After turning around an ageing giant that Bata India was when he took it over six years ago, Marcelo Villagran has started the second part of his unenviable mission - to rejuvenate the 80-year-old shoe brand to make the 20-25 olds, and even the teens, fall for it.

"If the last five years were all about consolidation, the next five years will be all about expansion," says the Bata India MD and CEO, who transformed the company from a point of bankruptcy when he took over six years ago to one of the most profitable operations of the Swiss multinational globally.

Bata will introduce almost four designs every day, open 70-100 stores of at least 5,000 sq ft every year, and push its online sales to shed its image as a low-cost functional footwear brand that appeals to the 40-plus age group.

It's an uphill task for a brand known for its sandals and entry-level shoes.

But going by how Villagran has changed the company since taking it over in early 2005, Bata has all the rights to believe in a rival's tagline: Impossible is nothing.

A soft-spoken astute Spanish in his late 60s, Villagran closed hundreds of unviable stores and spawned them into large-format outlets, overhauled product portfolio with the help of Bata's global design centre and refined manufacturing and sourcing strategies, to help Bata come out of three years of continuous losses that peaked at 62 crore in 2004 and steadily grow since then. In 2010, its net profit rose 42% year-on-year to 95 crore.

The company scrip too bounced from 31-35 in 2002 to 460.55 on the Bombay Stock Exchange at Friday's closing.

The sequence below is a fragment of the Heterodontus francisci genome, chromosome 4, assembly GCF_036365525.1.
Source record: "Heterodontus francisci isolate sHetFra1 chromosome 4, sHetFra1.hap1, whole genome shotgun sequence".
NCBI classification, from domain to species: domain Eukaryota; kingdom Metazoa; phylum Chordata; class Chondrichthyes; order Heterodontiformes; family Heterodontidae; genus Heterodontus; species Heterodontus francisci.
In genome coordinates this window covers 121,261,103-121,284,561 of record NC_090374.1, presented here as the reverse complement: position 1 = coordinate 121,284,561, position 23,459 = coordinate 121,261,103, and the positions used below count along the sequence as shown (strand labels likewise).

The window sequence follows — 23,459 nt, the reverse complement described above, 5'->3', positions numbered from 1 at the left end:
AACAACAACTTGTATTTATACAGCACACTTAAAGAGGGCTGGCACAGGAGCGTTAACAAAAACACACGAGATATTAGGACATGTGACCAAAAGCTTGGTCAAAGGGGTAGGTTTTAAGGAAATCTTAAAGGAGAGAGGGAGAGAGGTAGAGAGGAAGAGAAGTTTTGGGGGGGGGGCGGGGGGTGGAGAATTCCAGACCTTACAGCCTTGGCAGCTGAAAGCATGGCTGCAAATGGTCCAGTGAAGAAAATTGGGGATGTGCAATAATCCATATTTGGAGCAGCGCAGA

Villagran, who has spent almost four decades in Bata, led this transformation from the front. He is usually the first to enter office and the last to leave. And he travels extensively around the country to implement his agenda.

"Turnaround is just a financial word. What is more important is how the organisation has been completely able to reinvent itself," he says.

Experts believe Bata will need to do much more to win over the youth.

"The brand has already suffered a lot and still carries the old baggage of a low-cost, functional, daily-use ration shop imagery," says brand expert Harish Bijoor. "To shed this imagery, it will need to continue to do what it is doing with a greater thrust. Such changes in consumer perception requires sometime," he says.

Villagran, however, says the consumer perception towards the brand is already seeing a change and the youth interest is also making a comeback.

NEW RETAIL REALITY

So, how did Villagran, who had a successful stint in Chile before coming to India, change Bata here?

The first thing he did was to adapt the Bata stores in line with the changed retailing landscape with the arrival of malls and big retail chains.

Bata stores during the 2005-06 would remain closed on Sundays and most would down shutters by 6 in the evening. Manoj Chandra, a key member of Villagran's turnaround team, says 40% of Bata outlets were unviable and 90% of them were not renovated for a long time. "These stores were generating minimal sales that they were not even profitable," he says.
The company shut down all unviable stores and ensured the stores remain open every day for 12 hours.

Bata has shut down almost 400 small stores, which looked more like warehouses with hundreds of pairs of footwear staked in 1,000 sq ft or less, and opened 270 large-format stores at prime locations.

"In footwear, higher display tends to drive higher sales," says Chandra, who is the vice-president for marketing and customer service at Bata India.

The company now plans to increase the average store size to 5000 sq ft.

It plans franchisee route and online expansion to push sales.

Bata board is considering a proposal to start franchisee operations this year in smaller cities where setting up company-owned outlets may not be viable.